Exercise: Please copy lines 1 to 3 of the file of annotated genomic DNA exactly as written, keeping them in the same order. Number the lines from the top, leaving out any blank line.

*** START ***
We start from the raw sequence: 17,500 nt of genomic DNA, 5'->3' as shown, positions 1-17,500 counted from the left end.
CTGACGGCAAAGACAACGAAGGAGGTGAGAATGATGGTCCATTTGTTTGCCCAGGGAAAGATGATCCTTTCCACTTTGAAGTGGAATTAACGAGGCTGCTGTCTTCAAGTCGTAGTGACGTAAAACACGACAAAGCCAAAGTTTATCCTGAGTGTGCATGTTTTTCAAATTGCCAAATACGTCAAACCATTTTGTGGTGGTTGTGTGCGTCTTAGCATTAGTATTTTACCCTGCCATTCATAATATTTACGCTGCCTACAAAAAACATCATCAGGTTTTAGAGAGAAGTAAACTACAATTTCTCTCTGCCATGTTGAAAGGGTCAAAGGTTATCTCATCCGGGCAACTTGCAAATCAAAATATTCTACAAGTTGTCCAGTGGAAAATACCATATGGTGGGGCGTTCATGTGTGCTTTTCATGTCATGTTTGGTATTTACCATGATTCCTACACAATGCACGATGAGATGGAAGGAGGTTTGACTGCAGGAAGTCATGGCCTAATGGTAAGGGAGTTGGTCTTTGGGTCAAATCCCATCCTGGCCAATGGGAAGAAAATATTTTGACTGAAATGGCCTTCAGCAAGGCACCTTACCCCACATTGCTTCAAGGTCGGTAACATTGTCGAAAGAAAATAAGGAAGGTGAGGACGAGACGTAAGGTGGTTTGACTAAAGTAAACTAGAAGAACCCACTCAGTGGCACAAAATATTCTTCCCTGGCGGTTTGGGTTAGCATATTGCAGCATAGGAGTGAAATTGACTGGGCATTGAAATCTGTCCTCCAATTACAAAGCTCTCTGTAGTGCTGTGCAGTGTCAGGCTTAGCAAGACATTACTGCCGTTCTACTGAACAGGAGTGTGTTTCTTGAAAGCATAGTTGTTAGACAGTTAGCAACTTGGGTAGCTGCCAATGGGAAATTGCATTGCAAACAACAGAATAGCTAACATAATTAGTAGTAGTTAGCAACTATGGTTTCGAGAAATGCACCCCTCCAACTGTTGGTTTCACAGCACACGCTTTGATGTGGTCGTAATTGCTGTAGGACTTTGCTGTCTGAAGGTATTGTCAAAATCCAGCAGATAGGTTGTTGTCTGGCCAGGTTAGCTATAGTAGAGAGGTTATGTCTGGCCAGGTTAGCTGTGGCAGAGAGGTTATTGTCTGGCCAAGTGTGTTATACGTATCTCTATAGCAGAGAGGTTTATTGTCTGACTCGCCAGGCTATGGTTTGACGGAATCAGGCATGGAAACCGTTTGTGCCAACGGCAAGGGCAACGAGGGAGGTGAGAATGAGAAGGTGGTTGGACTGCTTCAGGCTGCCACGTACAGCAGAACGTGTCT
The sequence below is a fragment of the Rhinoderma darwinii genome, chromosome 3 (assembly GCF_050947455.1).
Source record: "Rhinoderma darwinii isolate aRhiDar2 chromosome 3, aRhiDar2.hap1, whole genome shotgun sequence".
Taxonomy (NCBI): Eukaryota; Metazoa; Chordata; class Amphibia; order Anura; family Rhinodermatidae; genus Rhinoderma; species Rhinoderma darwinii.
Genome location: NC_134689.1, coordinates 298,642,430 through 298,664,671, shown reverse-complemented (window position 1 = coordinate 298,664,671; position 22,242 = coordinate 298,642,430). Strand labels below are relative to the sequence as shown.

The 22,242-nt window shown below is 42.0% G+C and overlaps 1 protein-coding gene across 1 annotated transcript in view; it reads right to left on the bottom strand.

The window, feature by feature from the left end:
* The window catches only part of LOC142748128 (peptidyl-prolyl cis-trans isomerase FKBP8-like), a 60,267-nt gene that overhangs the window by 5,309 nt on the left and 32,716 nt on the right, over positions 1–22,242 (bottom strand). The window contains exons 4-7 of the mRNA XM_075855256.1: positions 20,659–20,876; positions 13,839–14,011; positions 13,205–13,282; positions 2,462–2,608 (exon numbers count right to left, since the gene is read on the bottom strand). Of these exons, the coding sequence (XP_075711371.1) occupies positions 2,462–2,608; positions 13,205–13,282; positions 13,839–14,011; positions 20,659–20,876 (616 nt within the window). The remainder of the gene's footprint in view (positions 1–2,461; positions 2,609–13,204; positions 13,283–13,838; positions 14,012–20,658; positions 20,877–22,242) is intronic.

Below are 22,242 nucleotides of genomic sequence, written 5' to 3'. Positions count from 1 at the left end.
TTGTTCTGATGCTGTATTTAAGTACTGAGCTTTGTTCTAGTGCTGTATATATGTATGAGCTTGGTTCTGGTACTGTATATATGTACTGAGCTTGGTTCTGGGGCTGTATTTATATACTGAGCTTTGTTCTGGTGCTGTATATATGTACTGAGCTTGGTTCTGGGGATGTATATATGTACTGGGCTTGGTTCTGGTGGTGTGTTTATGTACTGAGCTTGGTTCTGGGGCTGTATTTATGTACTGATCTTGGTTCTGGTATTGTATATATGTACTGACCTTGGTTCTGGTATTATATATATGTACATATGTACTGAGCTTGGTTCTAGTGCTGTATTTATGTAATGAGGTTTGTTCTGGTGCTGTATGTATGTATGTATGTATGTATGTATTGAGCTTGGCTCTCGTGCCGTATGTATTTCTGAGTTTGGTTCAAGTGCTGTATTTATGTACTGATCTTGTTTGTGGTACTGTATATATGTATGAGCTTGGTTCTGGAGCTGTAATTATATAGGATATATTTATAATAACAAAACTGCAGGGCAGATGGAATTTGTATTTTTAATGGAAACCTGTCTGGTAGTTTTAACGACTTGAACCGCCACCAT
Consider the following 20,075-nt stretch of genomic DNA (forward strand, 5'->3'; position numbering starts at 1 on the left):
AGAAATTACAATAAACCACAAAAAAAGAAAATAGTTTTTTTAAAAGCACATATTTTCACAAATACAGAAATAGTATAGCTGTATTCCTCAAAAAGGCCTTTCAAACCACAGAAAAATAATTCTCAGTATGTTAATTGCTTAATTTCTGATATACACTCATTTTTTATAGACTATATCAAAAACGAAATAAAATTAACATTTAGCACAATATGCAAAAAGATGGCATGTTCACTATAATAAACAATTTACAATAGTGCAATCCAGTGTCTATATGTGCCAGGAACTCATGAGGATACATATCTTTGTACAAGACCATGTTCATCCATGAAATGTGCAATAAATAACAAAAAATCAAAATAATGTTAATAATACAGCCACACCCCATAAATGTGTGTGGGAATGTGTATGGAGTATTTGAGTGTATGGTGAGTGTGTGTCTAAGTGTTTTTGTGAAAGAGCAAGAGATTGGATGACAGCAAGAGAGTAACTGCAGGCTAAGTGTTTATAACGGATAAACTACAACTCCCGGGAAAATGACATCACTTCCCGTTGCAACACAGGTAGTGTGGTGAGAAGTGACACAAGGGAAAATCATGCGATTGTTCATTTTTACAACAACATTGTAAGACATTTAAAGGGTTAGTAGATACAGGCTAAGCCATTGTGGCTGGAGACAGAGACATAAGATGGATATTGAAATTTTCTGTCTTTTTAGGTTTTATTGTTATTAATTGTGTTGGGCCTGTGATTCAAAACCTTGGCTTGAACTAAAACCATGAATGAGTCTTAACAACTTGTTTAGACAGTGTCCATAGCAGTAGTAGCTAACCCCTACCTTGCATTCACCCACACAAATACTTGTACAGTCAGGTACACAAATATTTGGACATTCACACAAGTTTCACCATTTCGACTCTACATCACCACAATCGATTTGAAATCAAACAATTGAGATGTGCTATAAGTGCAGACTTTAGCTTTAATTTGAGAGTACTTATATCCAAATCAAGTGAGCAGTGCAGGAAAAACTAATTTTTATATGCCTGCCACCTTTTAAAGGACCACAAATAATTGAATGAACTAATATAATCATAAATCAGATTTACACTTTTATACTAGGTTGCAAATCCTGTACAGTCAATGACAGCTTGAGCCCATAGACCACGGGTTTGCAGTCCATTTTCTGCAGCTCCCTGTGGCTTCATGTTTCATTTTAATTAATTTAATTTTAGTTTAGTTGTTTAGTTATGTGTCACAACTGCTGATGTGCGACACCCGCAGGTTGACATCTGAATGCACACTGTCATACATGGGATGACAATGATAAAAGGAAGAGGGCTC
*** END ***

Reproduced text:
We start from the raw sequence: 17,500 nt of genomic DNA, 5'->3' as shown, positions 1-17,500 counted from the left end.
CTGACGGCAAAGACAACGAAGGAGGTGAGAATGATGGTCCATTTGTTTGCCCAGGGAAAGATGATCCTTTCCACTTTGAAGTGGAATTAACGAGGCTGCTGTCTTCAAGTCGTAGTGACGTAAAACACGACAAAGCCAAAGTTTATCCTGAGTGTGCATGTTTTTCAAATTGCCAAATACGTCAAACCATTTTGTGGTGGTTGTGTGCGTCTTAGCATTAGTATTTTACCCTGCCATTCATAATATTTACGCTGCCTACAAAAAACATCATCAGGTTTTAGAGAGAAGTAAACTACAATTTCTCTCTGCCATGTTGAAAGGGTCAAAGGTTATCTCATCCGGGCAACTTGCAAATCAAAATATTCTACAAGTTGTCCAGTGGAAAATACCATATGGTGGGGCGTTCATGTGTGCTTTTCATGTCATGTTTGGTATTTACCATGATTCCTACACAATGCACGATGAGATGGAAGGAGGTTTGACTGCAGGAAGTCATGGCCTAATGGTAAGGGAGTTGGTCTTTGGGTCAAATCCCATCCTGGCCAATGGGAAGAAAATATTTTGACTGAAATGGCCTTCAGCAAGGCACCTTACCCCACATTGCTTCAAGGTCGGTAACATTGTCGAAAGAAAATAAGGAAGGTGAGGACGAGACGTAAGGTGGTTTGACTAAAGTAAACTAGAAGAACCCACTCAGTGGCACAAAATATTCTTCCCTGGCGGTTTGGGTTAGCATATTGCAGCATAGGAGTGAAATTGACTGGGCATTGAAATCTGTCCTCCAATTACAAAGCTCTCTGTAGTGCTGTGCAGTGTCAGGCTTAGCAAGACATTACTGCCGTTCTACTGAACAGGAGTGTGTTTCTTGAAAGCATAGTTGTTAGACAGTTAGCAACTTGGGTAGCTGCCAATGGGAAATTGCATTGCAAACAACAGAATAGCTAACATAATTAGTAGTAGTTAGCAACTATGGTTTCGAGAAATGCACCCCTCCAACTGTTGGTTTCACAGCACACGCTTTGATGTGGTCGTAATTGCTGTAGGACTTTGCTGTCTGAAGGTATTGTCAAAATCCAGCAGATAGGTTGTTGTCTGGCCAGGTTAGCTATAGTAGAGAGGTTATGTCTGGCCAGGTTAGCTGTGGCAGAGAGGTTATTGTCTGGCCAAGTGTGTTATACGTATCTCTATAGCAGAGAGGTTTATTGTCTGACTCGCCAGGCTATGGTTTGACGGAATCAGGCATGGAAACCGTTTGTGCCAACGGCAAGGGCAACGAGGGAGGTGAGAATGAGAAGGTGGTTGGACTGCTTCAGGCTGCCACGTACAGCAGAACGTGTCT
The sequence below is a fragment of the Rhinoderma darwinii genome, chromosome 3 (assembly GCF_050947455.1).